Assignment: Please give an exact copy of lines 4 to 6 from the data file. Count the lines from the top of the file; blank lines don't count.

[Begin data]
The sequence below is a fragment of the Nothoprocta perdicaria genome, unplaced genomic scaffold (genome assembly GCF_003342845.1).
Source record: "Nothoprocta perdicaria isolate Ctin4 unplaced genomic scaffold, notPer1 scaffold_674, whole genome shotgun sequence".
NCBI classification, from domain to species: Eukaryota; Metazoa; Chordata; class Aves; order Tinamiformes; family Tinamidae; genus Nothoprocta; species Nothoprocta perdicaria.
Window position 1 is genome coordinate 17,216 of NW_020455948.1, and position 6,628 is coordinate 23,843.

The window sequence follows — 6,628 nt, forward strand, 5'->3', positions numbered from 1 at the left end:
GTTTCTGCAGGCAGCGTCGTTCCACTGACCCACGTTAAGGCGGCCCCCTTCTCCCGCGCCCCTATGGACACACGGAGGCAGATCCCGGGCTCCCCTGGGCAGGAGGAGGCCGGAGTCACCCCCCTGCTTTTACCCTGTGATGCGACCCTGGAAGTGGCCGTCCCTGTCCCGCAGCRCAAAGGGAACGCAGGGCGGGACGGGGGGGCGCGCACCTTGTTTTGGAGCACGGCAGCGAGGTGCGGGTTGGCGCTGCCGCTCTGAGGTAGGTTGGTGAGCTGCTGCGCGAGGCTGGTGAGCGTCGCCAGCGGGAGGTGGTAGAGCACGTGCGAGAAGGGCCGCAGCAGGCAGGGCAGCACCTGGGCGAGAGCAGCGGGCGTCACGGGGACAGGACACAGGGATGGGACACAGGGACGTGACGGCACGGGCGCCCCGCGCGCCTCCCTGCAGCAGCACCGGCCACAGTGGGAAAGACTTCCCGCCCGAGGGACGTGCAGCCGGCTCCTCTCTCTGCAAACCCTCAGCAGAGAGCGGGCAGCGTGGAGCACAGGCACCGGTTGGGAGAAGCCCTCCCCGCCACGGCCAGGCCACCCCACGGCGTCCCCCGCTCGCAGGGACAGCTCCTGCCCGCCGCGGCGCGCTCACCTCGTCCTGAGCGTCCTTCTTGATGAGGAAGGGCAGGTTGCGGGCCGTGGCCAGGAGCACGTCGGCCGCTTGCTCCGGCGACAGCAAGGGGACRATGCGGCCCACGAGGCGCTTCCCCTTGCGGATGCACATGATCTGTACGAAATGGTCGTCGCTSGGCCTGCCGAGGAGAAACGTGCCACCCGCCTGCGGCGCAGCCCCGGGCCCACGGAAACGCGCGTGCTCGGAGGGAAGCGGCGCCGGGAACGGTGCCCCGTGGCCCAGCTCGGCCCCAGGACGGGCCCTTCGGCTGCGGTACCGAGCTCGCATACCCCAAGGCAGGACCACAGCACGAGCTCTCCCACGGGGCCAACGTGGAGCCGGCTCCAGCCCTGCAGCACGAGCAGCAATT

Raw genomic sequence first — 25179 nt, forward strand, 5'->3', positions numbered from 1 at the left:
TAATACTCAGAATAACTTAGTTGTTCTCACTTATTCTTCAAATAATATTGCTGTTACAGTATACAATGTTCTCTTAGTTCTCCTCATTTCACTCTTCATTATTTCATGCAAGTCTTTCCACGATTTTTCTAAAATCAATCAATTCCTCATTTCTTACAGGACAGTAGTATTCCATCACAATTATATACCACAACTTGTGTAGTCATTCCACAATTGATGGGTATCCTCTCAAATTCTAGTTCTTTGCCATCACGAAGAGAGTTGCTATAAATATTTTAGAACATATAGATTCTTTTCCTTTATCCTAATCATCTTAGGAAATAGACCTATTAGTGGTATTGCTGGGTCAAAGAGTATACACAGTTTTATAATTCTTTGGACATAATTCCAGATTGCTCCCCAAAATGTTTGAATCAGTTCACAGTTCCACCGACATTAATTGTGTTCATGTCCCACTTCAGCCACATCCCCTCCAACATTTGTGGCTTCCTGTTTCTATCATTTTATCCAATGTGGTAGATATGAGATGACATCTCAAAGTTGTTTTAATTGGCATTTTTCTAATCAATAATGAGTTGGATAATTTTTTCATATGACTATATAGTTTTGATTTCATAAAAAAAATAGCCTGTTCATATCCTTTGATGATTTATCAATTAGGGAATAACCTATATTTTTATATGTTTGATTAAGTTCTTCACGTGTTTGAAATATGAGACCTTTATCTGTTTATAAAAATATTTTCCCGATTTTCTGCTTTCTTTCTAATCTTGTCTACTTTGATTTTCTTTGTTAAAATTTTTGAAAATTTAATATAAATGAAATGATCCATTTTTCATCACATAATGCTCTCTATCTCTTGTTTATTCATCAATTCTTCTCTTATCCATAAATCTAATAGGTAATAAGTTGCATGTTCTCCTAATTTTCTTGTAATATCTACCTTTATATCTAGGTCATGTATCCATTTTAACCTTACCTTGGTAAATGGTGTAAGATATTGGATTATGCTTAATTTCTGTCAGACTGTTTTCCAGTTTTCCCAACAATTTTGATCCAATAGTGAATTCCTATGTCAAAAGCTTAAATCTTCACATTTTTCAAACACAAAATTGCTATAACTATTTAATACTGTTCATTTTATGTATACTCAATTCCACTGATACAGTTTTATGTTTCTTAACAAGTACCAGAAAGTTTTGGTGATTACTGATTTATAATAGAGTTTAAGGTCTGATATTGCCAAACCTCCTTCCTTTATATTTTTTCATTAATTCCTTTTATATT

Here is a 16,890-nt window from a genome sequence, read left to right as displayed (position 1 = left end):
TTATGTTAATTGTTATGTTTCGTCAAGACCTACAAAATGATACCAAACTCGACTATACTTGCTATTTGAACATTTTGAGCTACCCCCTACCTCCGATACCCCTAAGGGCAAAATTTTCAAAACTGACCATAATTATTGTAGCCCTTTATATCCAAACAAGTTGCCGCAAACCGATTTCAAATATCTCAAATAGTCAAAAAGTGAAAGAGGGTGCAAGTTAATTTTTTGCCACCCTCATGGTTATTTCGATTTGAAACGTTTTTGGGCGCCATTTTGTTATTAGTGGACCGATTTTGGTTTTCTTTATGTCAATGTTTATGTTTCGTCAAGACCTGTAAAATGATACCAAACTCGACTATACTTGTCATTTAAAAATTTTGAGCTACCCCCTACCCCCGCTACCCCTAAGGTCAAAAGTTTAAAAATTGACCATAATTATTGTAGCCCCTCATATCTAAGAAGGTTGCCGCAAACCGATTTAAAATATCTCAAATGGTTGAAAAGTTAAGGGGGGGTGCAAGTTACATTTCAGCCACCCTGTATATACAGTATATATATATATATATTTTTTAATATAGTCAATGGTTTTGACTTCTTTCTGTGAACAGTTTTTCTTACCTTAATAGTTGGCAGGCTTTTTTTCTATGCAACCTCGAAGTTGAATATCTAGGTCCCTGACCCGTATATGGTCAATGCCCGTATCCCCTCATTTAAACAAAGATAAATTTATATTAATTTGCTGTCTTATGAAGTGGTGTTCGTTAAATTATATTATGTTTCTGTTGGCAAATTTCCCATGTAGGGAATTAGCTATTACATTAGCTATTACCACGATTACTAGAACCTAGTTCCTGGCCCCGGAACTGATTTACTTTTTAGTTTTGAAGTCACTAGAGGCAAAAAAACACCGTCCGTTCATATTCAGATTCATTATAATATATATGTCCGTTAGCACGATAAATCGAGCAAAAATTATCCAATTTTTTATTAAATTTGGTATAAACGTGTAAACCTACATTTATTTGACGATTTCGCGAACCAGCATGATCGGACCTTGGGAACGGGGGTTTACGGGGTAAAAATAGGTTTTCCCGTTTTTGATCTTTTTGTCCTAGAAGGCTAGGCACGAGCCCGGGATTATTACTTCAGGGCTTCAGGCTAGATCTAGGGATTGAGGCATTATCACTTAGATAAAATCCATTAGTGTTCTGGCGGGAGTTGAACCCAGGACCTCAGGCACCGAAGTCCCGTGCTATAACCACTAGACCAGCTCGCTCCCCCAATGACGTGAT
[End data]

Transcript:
Window position 1 is genome coordinate 17,216 of NW_020455948.1, and position 6,628 is coordinate 23,843.

The window sequence follows — 6,628 nt, forward strand, 5'->3', positions numbered from 1 at the left end:
GTTTCTGCAGGCAGCGTCGTTCCACTGACCCACGTTAAGGCGGCCCCCTTCTCCCGCGCCCCTATGGACACACGGAGGCAGATCCCGGGCTCCCCTGGGCAGGAGGAGGCCGGAGTCACCCCCCTGCTTTTACCCTGTGATGCGACCCTGGAAGTGGCCGTCCCTGTCCCGCAGCRCAAAGGGAACGCAGGGCGGGACGGGGGGGCGCGCACCTTGTTTTGGAGCACGGCAGCGAGGTGCGGGTTGGCGCTGCCGCTCTGAGGTAGGTTGGTGAGCTGCTGCGCGAGGCTGGTGAGCGTCGCCAGCGGGAGGTGGTAGAGCACGTGCGAGAAGGGCCGCAGCAGGCAGGGCAGCACCTGGGCGAGAGCAGCGGGCGTCACGGGGACAGGACACAGGGATGGGACACAGGGACGTGACGGCACGGGCGCCCCGCGCGCCTCCCTGCAGCAGCACCGGCCACAGTGGGAAAGACTTCCCGCCCGAGGGACGTGCAGCCGGCTCCTCTCTCTGCAAACCCTCAGCAGAGAGCGGGCAGCGTGGAGCACAGGCACCGGTTGGGAGAAGCCCTCCCCGCCACGGCCAGGCCACCCCACGGCGTCCCCCGCTCGCAGGGACAGCTCCTGCCCGCCGCGGCGCGCTCACCTCGTCCTGAGCGTCCTTCTTGATGAGGAAGGGCAGGTTGCGGGCCGTGGCCAGGAGCACGTCGGCCGCTTGCTCCGGCGACAGCAAGGGGACRATGCGGCCCACGAGGCGCTTCCCCTTGCGGATGCACATGATCTGTACGAAATGGTCGTCGCTSGGCCTGCCGAGGAGAAACGTGCCACCCGCCTGCGGCGCAGCCCCGGGCCCACGGAAACGCGCGTGCTCGGAGGGAAGCGGCGCCGGGAACGGTGCCCCGTGGCCCAGCTCGGCCCCAGGACGGGCCCTTCGGCTGCGGTACCGAGCTCGCATACCCCAAGGCAGGACCACAGCACGAGCTCTCCCACGGGGCCAACGTGGAGCCGGCTCCAGCCCTGCAGCACGAGCAGCAATT